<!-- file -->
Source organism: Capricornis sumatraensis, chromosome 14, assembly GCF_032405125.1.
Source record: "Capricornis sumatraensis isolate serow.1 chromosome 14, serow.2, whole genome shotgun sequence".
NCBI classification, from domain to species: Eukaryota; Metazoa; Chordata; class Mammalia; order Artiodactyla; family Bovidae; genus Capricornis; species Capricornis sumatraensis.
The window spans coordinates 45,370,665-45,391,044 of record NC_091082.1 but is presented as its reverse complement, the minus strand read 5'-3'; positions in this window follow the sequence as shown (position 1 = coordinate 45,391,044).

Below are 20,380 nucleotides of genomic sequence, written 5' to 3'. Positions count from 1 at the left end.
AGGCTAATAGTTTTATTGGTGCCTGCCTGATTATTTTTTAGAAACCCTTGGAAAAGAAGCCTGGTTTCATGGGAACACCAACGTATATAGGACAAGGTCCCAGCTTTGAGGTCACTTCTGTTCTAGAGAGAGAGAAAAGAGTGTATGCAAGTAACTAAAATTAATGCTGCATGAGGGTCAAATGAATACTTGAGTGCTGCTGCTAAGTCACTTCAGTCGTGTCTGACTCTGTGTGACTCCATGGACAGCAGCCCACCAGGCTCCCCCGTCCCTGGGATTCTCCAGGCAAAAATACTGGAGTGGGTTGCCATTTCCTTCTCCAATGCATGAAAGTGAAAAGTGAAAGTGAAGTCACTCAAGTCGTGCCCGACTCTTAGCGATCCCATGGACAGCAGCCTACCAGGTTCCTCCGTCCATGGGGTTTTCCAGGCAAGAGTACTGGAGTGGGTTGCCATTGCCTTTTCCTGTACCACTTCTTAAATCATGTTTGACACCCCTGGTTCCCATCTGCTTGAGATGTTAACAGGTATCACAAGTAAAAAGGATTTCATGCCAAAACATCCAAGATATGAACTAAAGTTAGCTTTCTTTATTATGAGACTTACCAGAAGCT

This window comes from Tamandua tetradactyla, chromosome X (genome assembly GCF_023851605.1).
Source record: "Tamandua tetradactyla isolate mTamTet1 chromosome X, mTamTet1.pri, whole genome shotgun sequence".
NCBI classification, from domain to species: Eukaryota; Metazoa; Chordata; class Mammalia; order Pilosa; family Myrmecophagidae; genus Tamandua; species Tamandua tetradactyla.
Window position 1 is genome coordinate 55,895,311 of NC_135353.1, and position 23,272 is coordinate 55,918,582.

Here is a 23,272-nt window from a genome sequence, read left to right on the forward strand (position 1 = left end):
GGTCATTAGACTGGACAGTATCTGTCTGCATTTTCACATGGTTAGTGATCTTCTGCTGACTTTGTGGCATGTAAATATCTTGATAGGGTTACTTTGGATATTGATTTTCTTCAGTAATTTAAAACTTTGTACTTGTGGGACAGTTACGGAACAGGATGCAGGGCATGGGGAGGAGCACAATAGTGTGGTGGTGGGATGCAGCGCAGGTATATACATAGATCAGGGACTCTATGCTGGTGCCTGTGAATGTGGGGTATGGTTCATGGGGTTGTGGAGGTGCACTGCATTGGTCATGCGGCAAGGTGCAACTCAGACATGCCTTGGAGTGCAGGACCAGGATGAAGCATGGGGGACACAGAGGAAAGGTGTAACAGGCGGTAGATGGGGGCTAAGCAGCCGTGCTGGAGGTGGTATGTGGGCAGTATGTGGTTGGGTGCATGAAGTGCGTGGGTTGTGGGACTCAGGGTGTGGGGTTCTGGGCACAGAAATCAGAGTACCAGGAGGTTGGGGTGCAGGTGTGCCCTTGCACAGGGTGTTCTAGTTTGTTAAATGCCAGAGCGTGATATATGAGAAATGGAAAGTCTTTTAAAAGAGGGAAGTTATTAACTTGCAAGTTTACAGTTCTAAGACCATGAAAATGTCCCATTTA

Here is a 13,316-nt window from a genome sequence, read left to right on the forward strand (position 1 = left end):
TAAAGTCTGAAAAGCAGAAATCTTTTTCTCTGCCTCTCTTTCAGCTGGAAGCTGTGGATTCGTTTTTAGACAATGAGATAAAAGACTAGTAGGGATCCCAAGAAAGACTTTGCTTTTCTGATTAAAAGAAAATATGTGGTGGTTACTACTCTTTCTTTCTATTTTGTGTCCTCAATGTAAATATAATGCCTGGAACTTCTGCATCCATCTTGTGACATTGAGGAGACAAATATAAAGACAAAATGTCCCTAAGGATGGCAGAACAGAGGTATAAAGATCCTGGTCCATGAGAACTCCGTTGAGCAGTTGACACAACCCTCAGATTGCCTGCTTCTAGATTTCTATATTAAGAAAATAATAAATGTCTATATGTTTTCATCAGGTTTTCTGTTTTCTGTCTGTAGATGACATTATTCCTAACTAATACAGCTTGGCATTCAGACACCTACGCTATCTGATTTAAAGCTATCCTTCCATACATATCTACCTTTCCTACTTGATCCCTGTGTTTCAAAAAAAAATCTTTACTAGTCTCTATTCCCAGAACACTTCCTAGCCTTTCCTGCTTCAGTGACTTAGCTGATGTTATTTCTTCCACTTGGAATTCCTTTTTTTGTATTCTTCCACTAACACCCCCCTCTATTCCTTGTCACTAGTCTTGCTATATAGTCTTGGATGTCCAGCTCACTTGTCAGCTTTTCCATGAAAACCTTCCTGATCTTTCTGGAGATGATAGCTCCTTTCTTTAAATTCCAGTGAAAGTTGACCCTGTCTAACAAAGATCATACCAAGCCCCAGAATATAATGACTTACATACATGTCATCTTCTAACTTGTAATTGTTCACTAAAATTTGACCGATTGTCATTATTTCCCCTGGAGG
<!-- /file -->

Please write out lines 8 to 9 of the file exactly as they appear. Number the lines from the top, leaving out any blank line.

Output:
Source record: "Tamandua tetradactyla isolate mTamTet1 chromosome X, mTamTet1.pri, whole genome shotgun sequence".
NCBI classification, from domain to species: Eukaryota; Metazoa; Chordata; class Mammalia; order Pilosa; family Myrmecophagidae; genus Tamandua; species Tamandua tetradactyla.